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Apply ‘creative destruction’ to re-imagine IT

by Mark P. McDonald  |  March 18, 2011  |  7 Comments

Re-imagining IT involves changing a few fundamental assumptions and factors that reset the context of IT, its operations and contribution to the business. Re-imagining reflects the reality of the technical, business and management changes facing CIOs.  The cloud, drive for growth and need to accelerate cycle times all require keeping much of what makes IT successful, but adding a few new things to achieve new results.

Re-imagining IT involves applying creative destruction to just about every aspect of IT.  The goal of creative destruction is to destroy existing ways of working in order to free up resources, management attention and organizational energy to do new things. Through that process, creative destruction seeks to create change with little or no net additional innovation — something that every CIO recognizes they must do.

So what has to be destroyed and what needs to be put in its place.  Here are a summary of five areas that require re-imagination through creative destruction:

  • IT’s Strategic Role: which requires destroying the perception and reality of IT supporting generic business strategies and operations in order to create new sources of strategic relevance based on competitive advantage.
  • IT Organization: where you face the need to destroy technically oriented silos that tie up resources and reduce flexibility in order to create greater opportunity and dynamism.
  • IT Personnel Skills: where you need to destroy habits that delegate current operations to existing staff while supporting new projects and technologies with outsourced or contracted resources.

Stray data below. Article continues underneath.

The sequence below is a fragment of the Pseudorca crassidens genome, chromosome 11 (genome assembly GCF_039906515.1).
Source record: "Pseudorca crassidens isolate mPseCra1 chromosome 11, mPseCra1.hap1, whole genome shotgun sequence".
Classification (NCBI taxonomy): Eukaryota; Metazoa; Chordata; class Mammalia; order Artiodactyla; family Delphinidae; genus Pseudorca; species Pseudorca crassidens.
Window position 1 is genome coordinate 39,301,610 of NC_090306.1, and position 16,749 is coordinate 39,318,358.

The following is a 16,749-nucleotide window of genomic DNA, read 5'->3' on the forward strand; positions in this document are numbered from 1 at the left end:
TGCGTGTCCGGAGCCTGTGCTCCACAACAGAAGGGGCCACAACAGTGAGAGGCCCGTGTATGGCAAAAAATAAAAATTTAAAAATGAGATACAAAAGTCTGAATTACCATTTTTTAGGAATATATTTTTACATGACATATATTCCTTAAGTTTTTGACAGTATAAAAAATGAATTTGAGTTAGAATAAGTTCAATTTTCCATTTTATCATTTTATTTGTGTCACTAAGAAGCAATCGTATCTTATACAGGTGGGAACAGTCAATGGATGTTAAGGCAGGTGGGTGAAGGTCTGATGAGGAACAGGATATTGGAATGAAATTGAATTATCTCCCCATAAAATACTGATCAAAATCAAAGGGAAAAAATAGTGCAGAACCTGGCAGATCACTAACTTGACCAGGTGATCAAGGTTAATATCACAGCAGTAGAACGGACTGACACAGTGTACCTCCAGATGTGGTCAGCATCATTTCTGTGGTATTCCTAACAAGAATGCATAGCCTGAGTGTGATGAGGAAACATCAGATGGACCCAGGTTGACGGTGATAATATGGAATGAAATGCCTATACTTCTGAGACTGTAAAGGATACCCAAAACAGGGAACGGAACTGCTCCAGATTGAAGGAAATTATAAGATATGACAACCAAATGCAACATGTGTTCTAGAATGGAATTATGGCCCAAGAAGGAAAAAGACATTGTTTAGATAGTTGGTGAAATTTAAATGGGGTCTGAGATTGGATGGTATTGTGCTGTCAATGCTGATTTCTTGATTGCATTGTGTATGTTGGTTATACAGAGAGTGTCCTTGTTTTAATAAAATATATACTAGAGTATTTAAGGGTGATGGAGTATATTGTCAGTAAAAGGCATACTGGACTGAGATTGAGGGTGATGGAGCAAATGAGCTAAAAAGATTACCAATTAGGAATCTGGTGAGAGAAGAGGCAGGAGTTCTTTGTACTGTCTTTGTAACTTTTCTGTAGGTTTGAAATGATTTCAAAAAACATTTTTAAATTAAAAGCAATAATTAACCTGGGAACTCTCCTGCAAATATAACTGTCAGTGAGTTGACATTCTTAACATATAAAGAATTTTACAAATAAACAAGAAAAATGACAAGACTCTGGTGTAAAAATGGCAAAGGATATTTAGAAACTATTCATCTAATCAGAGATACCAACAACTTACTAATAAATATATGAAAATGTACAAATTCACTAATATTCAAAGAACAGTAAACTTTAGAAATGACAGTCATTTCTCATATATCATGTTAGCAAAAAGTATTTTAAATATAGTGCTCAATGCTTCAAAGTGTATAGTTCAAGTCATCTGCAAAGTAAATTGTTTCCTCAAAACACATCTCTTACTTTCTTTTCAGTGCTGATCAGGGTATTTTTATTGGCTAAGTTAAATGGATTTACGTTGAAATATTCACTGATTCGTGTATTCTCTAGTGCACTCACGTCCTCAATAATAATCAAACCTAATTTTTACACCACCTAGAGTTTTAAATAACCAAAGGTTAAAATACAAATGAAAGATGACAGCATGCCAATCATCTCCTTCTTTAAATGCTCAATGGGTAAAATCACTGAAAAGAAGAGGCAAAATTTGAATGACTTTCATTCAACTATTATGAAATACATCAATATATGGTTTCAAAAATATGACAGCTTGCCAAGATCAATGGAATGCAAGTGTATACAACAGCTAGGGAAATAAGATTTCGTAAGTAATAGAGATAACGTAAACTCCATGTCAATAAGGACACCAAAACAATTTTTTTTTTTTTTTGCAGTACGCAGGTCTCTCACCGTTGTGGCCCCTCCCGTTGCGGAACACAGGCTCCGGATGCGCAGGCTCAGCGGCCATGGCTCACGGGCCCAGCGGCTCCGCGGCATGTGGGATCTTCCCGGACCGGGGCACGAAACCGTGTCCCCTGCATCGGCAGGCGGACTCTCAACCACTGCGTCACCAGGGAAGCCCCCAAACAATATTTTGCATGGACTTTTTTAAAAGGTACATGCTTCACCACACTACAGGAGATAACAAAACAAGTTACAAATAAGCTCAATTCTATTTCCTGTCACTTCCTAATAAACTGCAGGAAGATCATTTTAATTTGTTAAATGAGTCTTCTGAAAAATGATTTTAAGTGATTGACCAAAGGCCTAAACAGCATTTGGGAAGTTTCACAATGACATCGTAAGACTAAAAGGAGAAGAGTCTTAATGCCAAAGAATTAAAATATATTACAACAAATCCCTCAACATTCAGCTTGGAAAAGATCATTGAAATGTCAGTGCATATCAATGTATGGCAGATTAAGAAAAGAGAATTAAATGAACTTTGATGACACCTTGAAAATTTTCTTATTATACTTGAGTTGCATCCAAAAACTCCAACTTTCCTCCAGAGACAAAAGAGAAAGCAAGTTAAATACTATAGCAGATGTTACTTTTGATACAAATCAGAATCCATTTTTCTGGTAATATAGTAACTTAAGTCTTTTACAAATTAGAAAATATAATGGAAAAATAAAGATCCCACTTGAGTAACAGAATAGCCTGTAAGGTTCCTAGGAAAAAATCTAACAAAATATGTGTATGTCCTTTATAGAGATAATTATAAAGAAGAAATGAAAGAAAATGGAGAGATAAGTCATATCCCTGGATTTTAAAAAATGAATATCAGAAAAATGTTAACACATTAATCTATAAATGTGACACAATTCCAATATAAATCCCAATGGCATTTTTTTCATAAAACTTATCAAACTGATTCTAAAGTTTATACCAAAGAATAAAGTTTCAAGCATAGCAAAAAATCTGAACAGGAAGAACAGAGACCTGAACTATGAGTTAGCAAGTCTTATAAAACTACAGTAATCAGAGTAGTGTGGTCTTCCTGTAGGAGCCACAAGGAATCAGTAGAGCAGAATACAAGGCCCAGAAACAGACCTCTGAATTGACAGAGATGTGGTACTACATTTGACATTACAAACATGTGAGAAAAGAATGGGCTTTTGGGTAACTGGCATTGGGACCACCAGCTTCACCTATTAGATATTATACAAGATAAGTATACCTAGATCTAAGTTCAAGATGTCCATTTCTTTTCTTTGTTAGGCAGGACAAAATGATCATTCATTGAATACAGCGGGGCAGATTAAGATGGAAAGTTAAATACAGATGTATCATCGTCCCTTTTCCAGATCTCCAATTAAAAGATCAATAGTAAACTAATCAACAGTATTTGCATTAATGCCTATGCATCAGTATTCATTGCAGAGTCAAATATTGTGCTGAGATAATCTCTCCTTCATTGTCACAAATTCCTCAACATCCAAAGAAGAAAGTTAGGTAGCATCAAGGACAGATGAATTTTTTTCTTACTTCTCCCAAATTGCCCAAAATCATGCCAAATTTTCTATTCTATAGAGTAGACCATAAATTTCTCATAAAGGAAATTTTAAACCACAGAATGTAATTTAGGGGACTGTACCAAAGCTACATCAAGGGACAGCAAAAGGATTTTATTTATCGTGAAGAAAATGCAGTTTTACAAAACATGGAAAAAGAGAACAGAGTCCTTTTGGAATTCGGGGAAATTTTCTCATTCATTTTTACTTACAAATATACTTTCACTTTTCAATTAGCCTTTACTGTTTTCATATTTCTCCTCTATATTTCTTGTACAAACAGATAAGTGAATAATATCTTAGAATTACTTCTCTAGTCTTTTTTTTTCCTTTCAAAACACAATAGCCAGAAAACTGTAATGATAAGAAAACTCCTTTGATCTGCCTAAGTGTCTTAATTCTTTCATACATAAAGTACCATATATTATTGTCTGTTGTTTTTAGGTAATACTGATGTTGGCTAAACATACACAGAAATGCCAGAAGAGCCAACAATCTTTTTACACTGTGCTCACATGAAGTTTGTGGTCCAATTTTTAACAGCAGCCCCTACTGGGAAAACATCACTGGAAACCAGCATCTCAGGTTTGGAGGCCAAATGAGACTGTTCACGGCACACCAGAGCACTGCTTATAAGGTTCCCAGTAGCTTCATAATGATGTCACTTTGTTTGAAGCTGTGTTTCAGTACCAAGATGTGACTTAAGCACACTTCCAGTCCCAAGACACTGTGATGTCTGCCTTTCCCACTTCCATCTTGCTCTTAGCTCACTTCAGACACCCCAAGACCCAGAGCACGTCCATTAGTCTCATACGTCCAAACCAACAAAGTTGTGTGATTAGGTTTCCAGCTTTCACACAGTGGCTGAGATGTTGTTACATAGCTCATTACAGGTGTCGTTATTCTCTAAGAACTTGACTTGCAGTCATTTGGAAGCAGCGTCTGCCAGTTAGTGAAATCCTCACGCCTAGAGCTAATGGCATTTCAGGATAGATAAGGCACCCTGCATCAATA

• IT Processes: presents the opportunity to destroy restrictive processes, governance arrangements and management techniques that seek to protect IT from the business. These processes need to be replaced with agile approaches that concentrate on productivity and throughput.
  • IT Metrics: destroy operational and project metrics that only demonstrate that IT is doing its job and not wasting the company’s money in favor of metrics that demonstrate real business impact.

Applying creative destruction in each of these areas recognizes the need to STOP new things before we START new things.  Creative destruction is essential for re-imaging IT as the goal is to achieve new levels of performance within IT’s existing resource base.

Meeting this goal requires doing things differently not just adding different things to do.  CIOs and IT leaders may be reluctant to do this as they think that they have to support today and build for tomorrow but in reality they have to support the whole lot with new ways of working.

The need for CIOs to creatively destroy the old and renew for the future is the focus of this years CIO Leadership Forums in Phoenix next week and London in early April.

Future posts will discuss each of these areas and the rational for creative destruction.  I will post the links here and in each post.

Category: 2011  leadership  management  strategy  

Tags: 2011-planning  business-leadership  business-strategy  cio-leadership  it-strategy  re-imagine-it  strategy-and-planning